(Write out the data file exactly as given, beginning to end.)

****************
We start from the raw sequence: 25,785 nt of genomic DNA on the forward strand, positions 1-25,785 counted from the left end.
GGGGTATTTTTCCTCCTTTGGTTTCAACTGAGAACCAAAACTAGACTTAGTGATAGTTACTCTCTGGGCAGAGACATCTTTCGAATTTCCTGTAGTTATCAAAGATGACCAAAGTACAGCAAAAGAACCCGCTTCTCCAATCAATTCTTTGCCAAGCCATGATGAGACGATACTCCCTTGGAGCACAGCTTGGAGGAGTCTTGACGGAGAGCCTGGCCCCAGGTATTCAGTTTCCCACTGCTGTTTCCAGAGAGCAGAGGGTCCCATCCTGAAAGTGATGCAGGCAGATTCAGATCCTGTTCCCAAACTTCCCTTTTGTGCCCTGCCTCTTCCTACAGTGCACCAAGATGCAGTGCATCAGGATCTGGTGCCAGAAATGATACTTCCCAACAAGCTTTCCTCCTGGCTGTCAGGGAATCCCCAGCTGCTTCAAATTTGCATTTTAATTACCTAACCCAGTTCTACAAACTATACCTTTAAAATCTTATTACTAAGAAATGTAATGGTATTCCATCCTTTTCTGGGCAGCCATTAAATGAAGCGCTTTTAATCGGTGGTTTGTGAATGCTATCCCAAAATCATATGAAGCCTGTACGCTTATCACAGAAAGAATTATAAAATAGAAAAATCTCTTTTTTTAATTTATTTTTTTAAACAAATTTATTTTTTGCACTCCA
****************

We start from the raw sequence: 25,785 nt of genomic DNA on the forward strand, positions 1-25,785 counted from the left end.
GGGGTATTTTTCCTCCTTTGGTTTCAACTGAGAACCAAAACTAGACTTAGTGATAGTTACTCTCTGGGCAGAGACATCTTTCGAATTTCCTGTAGTTATCAAAGATGACCAAAGTACAGCAAAAGAACCCGCTTCTCCAATCAATTCTTTGCCAAGCCATGATGAGACGATACTCCCTTGGAGCACAGCTTGGAGGAGTCTTGACGGAGAGCCTGGCCCCAGGTATTCAGTTTCCCACTGCTGTTTCCAGAGAGCAGAGGGTCCCATCCTGAAAGTGATGCAGGCAGATTCAGATCCTGTTCCCAAACTTCCCTTTTGTGCCCTGCCTCTTCCTACAGTGCACCAAGATGCAGTGCATCAGGATCTGGTGCCAGAAATGATACTTCCCAACAAGCTTTCCTCCTGGCTGTCAGGGAATCCCCAGCTGCTTCAAATTTGCATTTTAATTACCTAACCCAGTTCTACAAACTATACCTTTAAAATCTTATTACTAAGAAATGTAATGGTATTCCATCCTTTTCTGGGCAGCCATTAAATGAAGCGCTTTTAATCGGTGGTTTGTGAATGCTATCCCAAAATCATATGAAGCCTGTACGCTTATCACAGAAAGAATTATAAAATAGAAAAATCTCTTTTTTTAATTTATTTTTTTAAACAAATTTATTTTTTGCACTCCA